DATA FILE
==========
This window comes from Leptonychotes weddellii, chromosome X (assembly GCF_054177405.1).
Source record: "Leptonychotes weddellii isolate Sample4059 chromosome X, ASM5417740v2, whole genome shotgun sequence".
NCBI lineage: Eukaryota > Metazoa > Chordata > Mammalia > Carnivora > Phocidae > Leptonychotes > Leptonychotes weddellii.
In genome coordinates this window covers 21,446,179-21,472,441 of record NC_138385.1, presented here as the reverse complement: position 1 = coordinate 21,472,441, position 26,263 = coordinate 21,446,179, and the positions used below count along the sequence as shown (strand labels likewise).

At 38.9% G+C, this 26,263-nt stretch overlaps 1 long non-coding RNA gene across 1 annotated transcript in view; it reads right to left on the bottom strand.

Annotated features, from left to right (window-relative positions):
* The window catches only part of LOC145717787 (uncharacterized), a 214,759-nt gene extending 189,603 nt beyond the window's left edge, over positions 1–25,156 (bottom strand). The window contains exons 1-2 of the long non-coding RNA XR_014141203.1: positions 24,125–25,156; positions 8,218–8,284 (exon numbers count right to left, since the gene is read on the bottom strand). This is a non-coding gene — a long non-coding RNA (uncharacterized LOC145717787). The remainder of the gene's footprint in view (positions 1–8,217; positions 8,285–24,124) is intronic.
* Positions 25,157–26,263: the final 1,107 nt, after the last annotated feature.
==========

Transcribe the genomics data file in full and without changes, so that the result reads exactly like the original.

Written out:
This window comes from Leptonychotes weddellii, chromosome X (assembly GCF_054177405.1).
Source record: "Leptonychotes weddellii isolate Sample4059 chromosome X, ASM5417740v2, whole genome shotgun sequence".
NCBI lineage: Eukaryota > Metazoa > Chordata > Mammalia > Carnivora > Phocidae > Leptonychotes > Leptonychotes weddellii.
In genome coordinates this window covers 21,446,179-21,472,441 of record NC_138385.1, presented here as the reverse complement: position 1 = coordinate 21,472,441, position 26,263 = coordinate 21,446,179, and the positions used below count along the sequence as shown (strand labels likewise).

At 38.9% G+C, this 26,263-nt stretch overlaps 1 long non-coding RNA gene across 1 annotated transcript in view; it reads right to left on the bottom strand.

Annotated features, from left to right (window-relative positions):
* The window catches only part of LOC145717787 (uncharacterized), a 214,759-nt gene extending 189,603 nt beyond the window's left edge, over positions 1–25,156 (bottom strand). The window contains exons 1-2 of the long non-coding RNA XR_014141203.1: positions 24,125–25,156; positions 8,218–8,284 (exon numbers count right to left, since the gene is read on the bottom strand). This is a non-coding gene — a long non-coding RNA (uncharacterized LOC145717787). The remainder of the gene's footprint in view (positions 1–8,217; positions 8,285–24,124) is intronic.
* Positions 25,157–26,263: the final 1,107 nt, after the last annotated feature.